17 August 2015

10 things to do with runner beans

Runner beans are a veg plot stalwart, which can be harvested in southern England from about mid July until the end of October. They can also be found in good-quality greengrocers. Being climbers, they can be grown up a wall or fence, taking up a fairly small amount of ground. They are one of my favourite beans, but by about August it is easy to feel a bit overwhelmed by huge gluts of runner beans. It can be difficult to think of different things to do with them, so I thought I would share some of the things I have been doing with runner beans recently.

Growing runner beans

Runner beans are an easy vegetable to grow from seed. For an early crop, plant the seeds in modules or small pots inside in early to mid April. They will germinate quickly, and should be hardened off in a coldframe or unheated greenhouse in late April to early May. Runner beans are not frost hardy, so should be planted out only once all risk of frost has passed. Living in Brighton right on the South coast, I planted mine out in early May, but in most other locations I would suggest waiting until mid/late May. Grow runner beans up long canes either against a wall or fence, or make an A-shaped frame. You can also plant the seeds straight in the ground in mid to late May.

Keep an eye on the young plants, which can be prone to attack from slugs and snails. Sometimes the young plants need a bit of encouragement to wrap themselves around the bean frame, but once they do they are off and will rapidly reach the top of the canes. At this point the growing point can be pinched out, which encourages the plants to bush out and fruit.

Once the beans appear, pick them regularly, as they are best relatively young. If left to grow too large, they can become tough and fibrous. They can be kept in the fridge for a couple of days, but will get tough and lose flavour if kept for too long.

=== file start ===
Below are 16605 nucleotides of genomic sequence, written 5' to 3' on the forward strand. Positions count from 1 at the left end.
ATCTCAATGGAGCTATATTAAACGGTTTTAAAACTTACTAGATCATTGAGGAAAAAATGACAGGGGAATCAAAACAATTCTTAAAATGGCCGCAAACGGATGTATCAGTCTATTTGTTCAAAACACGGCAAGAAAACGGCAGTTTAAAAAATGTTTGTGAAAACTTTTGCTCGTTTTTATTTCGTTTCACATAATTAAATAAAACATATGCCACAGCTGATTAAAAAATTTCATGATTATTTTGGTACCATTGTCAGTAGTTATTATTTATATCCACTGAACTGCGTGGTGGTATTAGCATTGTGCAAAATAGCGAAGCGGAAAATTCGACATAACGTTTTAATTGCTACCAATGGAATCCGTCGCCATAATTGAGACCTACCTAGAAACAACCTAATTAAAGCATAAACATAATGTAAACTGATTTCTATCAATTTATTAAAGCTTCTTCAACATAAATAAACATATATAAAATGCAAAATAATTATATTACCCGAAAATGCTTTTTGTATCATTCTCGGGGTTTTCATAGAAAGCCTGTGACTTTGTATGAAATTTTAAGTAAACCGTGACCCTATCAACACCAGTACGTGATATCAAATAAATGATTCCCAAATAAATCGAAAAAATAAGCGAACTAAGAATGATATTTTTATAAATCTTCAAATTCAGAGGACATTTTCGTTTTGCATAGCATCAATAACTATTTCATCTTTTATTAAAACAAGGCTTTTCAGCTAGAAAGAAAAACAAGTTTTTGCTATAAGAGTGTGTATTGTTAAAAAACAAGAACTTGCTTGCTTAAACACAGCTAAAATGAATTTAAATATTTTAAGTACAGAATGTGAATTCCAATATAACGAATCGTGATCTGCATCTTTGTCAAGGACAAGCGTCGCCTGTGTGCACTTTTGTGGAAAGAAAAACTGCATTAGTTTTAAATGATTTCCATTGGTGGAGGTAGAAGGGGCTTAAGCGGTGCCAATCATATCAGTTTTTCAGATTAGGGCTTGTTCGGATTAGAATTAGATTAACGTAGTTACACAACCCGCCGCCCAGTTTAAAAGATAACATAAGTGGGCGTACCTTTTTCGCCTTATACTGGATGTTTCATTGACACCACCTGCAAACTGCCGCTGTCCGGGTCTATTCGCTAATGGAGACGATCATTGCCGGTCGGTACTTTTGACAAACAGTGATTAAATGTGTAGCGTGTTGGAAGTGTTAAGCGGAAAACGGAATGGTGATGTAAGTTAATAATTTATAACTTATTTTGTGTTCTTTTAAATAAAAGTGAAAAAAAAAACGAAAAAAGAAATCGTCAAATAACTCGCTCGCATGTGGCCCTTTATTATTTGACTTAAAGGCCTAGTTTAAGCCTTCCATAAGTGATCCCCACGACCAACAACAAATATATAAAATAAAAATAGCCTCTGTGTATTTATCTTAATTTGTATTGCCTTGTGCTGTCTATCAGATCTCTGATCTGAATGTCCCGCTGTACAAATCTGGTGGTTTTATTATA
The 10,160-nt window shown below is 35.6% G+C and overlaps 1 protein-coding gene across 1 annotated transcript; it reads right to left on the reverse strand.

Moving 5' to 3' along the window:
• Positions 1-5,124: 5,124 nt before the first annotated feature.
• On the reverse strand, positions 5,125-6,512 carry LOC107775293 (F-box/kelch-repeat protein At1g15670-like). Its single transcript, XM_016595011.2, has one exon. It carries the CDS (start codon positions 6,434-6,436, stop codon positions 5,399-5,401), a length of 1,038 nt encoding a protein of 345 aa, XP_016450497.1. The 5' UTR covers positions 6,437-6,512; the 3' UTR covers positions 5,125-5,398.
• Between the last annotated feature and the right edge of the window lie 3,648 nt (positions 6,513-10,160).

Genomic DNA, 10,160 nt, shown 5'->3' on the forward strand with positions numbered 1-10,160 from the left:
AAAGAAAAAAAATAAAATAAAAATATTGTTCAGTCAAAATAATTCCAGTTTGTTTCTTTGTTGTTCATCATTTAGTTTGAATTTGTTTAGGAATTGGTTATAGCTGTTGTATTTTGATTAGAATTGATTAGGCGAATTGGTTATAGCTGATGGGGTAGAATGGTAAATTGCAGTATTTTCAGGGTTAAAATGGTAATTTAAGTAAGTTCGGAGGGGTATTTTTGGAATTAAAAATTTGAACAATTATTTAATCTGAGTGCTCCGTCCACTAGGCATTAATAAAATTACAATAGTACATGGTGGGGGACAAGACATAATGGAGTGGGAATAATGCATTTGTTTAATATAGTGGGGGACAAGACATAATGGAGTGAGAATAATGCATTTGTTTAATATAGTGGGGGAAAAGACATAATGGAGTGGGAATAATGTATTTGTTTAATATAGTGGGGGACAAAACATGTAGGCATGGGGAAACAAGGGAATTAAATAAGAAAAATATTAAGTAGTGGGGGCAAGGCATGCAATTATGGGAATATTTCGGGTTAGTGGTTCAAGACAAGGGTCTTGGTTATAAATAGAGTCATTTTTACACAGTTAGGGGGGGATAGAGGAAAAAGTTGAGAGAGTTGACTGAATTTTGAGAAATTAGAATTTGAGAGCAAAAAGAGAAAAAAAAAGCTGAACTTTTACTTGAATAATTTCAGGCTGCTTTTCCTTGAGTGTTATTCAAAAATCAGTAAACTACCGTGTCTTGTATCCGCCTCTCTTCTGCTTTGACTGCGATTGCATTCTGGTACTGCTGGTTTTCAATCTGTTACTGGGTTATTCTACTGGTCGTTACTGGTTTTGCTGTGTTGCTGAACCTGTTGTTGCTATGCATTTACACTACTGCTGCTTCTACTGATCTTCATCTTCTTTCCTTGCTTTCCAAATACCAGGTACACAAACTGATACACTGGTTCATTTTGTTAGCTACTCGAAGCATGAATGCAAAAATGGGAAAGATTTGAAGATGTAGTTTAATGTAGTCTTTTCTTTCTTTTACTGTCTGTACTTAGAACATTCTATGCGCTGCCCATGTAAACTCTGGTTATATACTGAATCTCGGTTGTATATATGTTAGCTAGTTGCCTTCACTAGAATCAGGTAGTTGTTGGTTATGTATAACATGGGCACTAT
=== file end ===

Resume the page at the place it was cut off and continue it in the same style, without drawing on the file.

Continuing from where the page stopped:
10 ideas for runner beans

How to prepare runner beans

To prepare runner beans, chop off either end with a paring knife. The sides can be stringy so should be removed with a vegetable peeler. I often cut runner beans into diamond shapes, which is a habit I have never been able to shake off since I had to prep boxes of runner beans working in a restaurant kitchen in my late teens.

1. Boiled or steamed with lashings of butter

One of the simplest ways of cooking runner beans is to boil or steam them in slightly salted water. Cook until just soft, but not mushy, and serve with lashings of butter and a grind of pepper. Young beans, freshly picked, are delicious cooked this way, but there comes a time when you will want something different.

2. Blanched and refreshed in salads

Cook as above, but once drained refresh in ice cold water. Use in green salads, as the French do with haricot verts. Runner beans are particularly good in a salad nicoise.

3. Piccalilli

The firm texture of runner beans makes them a great addition to piccalilli. Piccalilli makes a great accompaniment to pork pies, hams, sausage rolls and English cheeses.

4. Pickled runner beans

This is an idea I got from Pam Corbin's excellent book Preserves which is part of the River Cottage Handbook series. I cook the beans less than in her recipe, in a bid to keep them just a little crunchy.